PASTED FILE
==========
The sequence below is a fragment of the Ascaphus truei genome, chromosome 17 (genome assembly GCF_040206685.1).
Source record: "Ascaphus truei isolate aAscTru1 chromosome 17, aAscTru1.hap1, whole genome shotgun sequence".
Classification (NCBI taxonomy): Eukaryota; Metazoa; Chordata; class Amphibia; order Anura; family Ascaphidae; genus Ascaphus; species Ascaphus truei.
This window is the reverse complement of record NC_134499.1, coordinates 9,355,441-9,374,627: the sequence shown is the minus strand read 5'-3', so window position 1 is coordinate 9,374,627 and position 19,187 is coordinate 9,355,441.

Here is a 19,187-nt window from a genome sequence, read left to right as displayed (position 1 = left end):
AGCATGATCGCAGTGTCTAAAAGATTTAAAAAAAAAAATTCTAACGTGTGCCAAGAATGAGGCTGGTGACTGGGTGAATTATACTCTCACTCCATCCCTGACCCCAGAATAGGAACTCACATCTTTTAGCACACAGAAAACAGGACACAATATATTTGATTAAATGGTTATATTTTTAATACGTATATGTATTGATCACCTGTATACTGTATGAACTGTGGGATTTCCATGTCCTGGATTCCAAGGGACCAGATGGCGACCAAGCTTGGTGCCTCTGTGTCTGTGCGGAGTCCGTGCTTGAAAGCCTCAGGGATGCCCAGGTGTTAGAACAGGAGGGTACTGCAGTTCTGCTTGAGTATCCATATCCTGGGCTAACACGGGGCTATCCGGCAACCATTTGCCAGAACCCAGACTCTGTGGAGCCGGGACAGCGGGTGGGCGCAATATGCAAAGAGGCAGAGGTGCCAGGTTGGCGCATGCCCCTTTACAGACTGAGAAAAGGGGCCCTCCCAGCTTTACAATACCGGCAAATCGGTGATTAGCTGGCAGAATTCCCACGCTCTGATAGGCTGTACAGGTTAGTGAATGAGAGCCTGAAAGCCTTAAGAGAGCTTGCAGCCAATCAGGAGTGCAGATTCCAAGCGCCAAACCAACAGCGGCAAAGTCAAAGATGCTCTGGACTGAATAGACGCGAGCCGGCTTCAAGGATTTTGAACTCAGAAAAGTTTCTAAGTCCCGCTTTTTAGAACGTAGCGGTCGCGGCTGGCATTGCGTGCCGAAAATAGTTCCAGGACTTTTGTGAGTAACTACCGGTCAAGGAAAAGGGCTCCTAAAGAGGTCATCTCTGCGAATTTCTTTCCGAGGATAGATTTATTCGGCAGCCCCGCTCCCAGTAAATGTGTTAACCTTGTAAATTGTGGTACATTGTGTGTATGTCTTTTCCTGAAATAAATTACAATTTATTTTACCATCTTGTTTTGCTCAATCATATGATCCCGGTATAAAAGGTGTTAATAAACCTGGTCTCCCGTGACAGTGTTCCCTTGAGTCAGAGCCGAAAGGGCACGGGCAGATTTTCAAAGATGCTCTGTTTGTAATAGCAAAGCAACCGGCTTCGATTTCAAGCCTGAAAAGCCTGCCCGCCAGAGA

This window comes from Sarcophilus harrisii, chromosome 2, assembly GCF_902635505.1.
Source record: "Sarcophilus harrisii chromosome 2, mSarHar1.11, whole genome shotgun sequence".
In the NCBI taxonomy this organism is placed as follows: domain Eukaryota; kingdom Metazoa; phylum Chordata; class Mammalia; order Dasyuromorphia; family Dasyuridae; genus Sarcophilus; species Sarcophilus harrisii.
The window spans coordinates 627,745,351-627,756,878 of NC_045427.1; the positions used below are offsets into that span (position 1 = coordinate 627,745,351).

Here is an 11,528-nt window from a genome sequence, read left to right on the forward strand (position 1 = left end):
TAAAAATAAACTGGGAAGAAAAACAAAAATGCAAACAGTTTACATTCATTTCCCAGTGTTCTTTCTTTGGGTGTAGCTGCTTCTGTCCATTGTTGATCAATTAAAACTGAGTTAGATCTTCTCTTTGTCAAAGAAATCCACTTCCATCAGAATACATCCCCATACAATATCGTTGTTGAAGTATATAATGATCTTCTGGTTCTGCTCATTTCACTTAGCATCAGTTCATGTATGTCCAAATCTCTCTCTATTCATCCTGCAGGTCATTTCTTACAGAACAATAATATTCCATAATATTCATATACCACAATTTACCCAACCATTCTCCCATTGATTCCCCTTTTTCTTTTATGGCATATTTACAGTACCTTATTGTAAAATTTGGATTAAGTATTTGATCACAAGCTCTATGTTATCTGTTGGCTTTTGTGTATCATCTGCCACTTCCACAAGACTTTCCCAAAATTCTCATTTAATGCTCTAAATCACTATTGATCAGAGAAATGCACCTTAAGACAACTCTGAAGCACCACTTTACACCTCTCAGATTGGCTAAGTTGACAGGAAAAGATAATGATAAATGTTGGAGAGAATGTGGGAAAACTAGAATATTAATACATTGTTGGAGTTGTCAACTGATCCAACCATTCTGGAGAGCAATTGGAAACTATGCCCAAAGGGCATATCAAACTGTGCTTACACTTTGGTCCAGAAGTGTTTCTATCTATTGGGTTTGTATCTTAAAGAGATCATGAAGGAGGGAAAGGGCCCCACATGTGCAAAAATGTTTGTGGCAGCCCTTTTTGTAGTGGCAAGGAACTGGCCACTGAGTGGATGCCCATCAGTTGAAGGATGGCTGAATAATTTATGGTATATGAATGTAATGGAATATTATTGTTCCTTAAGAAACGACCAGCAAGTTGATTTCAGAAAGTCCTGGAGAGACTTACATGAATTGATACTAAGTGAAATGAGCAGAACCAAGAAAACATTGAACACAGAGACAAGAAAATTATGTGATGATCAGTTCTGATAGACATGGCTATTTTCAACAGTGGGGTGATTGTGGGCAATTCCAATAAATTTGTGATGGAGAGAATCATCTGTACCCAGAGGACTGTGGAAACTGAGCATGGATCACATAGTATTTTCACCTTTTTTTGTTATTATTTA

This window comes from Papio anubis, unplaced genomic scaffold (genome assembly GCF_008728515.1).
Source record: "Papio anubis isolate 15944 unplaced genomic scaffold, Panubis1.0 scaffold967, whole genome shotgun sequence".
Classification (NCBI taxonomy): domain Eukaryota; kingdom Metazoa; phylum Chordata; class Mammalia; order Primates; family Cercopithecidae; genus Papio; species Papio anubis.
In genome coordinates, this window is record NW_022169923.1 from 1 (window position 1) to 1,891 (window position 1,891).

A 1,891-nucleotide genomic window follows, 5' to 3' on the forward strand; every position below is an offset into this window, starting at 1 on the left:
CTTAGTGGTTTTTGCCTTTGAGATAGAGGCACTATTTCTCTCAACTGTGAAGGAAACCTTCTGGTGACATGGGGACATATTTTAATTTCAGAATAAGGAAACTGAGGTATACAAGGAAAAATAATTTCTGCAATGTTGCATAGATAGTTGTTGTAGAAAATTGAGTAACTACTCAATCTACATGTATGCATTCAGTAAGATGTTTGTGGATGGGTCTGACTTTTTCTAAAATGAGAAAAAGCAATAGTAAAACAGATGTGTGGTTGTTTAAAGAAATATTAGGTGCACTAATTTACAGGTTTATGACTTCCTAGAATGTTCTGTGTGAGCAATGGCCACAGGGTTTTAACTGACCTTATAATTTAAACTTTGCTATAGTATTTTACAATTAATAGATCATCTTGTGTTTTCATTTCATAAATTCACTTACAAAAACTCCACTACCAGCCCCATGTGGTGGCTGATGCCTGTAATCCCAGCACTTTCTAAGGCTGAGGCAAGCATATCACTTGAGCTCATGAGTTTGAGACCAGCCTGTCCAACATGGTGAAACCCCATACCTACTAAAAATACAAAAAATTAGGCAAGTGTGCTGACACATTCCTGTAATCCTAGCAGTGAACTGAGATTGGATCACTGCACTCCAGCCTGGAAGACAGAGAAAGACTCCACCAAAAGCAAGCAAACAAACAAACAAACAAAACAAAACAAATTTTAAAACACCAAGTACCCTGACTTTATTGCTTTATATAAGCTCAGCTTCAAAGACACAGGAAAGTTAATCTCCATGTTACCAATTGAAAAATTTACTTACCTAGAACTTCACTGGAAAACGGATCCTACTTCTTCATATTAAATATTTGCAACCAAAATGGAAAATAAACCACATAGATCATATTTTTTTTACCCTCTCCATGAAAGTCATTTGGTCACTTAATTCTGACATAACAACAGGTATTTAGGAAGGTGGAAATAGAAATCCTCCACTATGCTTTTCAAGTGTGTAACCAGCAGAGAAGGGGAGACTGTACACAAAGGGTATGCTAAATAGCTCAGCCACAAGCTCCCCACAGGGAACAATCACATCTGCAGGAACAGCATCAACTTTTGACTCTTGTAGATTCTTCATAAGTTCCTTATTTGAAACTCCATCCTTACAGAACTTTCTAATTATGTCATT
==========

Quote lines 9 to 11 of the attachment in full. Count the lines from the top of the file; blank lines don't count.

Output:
In the NCBI taxonomy this organism is placed as follows: domain Eukaryota; kingdom Metazoa; phylum Chordata; class Mammalia; order Dasyuromorphia; family Dasyuridae; genus Sarcophilus; species Sarcophilus harrisii.
The window spans coordinates 627,745,351-627,756,878 of NC_045427.1; the positions used below are offsets into that span (position 1 = coordinate 627,745,351).

Here is an 11,528-nt window from a genome sequence, read left to right on the forward strand (position 1 = left end):